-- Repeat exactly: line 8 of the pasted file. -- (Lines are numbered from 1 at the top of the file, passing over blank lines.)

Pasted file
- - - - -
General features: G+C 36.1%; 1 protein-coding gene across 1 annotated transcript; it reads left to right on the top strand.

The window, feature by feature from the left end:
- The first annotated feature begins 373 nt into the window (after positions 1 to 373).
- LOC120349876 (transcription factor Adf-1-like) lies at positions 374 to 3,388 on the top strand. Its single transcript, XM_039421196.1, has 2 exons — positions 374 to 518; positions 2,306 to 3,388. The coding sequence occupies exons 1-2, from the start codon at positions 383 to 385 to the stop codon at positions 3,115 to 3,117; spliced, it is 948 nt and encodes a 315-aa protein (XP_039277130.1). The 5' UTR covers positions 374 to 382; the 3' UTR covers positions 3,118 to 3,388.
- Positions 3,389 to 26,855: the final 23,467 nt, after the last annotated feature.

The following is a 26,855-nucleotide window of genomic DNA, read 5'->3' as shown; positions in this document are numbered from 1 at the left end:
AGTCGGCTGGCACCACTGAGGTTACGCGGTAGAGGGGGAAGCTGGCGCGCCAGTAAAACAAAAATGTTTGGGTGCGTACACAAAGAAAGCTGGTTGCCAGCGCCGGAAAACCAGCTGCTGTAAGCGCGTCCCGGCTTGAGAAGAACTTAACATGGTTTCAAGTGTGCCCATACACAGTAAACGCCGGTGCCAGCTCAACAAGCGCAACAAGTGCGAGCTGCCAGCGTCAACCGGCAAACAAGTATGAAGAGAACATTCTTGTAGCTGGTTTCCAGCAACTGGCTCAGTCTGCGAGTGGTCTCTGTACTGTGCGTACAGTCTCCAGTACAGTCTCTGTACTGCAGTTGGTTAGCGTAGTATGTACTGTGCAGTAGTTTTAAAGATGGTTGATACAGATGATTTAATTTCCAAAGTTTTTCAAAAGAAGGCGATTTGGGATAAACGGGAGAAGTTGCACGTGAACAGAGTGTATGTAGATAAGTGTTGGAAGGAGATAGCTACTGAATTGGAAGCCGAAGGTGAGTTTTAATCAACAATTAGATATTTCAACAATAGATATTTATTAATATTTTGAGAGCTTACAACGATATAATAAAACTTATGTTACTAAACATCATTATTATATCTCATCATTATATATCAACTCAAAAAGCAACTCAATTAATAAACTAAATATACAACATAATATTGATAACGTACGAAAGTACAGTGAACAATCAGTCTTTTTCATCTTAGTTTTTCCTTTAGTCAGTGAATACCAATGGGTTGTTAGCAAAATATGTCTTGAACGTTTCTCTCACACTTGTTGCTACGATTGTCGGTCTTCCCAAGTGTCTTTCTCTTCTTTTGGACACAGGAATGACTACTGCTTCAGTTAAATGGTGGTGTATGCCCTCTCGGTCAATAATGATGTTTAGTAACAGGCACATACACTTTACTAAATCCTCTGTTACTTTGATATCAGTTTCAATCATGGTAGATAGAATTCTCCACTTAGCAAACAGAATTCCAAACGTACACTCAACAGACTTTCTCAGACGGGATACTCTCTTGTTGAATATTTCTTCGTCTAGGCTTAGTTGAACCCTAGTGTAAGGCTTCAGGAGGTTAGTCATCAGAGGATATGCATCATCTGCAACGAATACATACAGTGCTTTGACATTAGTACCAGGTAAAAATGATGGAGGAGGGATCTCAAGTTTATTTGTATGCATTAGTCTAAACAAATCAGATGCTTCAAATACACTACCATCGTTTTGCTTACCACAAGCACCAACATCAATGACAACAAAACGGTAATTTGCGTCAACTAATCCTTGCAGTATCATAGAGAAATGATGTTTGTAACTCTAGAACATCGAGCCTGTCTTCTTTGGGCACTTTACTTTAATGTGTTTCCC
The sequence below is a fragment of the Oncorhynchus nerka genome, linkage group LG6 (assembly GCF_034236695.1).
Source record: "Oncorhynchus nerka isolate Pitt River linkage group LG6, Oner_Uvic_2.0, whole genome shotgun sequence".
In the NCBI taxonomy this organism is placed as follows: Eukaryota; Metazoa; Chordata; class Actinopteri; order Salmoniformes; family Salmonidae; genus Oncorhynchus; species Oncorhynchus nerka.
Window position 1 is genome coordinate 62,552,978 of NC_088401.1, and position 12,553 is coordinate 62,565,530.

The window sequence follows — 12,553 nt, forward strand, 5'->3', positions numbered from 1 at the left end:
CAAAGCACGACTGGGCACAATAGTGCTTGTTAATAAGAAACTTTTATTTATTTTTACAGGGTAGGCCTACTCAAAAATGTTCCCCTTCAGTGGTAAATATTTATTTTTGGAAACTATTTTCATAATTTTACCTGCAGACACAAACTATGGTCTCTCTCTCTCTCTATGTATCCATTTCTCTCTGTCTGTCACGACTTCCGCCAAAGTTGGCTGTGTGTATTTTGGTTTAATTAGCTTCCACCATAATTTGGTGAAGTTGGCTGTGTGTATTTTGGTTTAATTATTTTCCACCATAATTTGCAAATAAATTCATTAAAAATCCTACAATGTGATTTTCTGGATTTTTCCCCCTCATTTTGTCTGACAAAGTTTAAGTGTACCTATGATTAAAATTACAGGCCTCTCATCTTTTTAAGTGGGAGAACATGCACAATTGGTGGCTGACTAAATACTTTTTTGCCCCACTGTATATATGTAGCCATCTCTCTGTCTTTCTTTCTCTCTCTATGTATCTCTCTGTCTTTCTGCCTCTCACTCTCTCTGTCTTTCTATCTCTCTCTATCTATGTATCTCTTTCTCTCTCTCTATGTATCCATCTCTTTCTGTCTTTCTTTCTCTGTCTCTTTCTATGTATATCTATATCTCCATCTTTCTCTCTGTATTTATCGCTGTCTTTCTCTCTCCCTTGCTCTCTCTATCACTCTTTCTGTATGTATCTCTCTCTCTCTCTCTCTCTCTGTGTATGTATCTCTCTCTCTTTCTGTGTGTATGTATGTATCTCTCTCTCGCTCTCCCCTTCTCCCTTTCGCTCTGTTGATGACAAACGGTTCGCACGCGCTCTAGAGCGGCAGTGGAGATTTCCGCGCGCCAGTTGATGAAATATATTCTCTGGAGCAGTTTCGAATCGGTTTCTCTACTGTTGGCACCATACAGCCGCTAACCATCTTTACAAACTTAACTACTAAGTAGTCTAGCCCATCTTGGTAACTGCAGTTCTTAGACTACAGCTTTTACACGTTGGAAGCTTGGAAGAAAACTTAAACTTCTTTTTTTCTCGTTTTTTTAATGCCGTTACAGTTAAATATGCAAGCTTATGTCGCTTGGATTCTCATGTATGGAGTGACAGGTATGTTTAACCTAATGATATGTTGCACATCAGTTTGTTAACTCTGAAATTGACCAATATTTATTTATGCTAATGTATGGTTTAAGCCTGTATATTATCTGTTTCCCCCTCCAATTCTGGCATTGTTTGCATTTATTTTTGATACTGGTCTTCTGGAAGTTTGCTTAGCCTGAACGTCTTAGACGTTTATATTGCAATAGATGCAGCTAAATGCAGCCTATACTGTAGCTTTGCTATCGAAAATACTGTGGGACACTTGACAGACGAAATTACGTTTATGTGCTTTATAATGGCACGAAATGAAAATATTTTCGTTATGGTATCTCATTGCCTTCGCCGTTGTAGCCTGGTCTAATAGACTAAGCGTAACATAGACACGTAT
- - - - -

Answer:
The sequence below is a fragment of the Oncorhynchus nerka genome, linkage group LG6 (assembly GCF_034236695.1).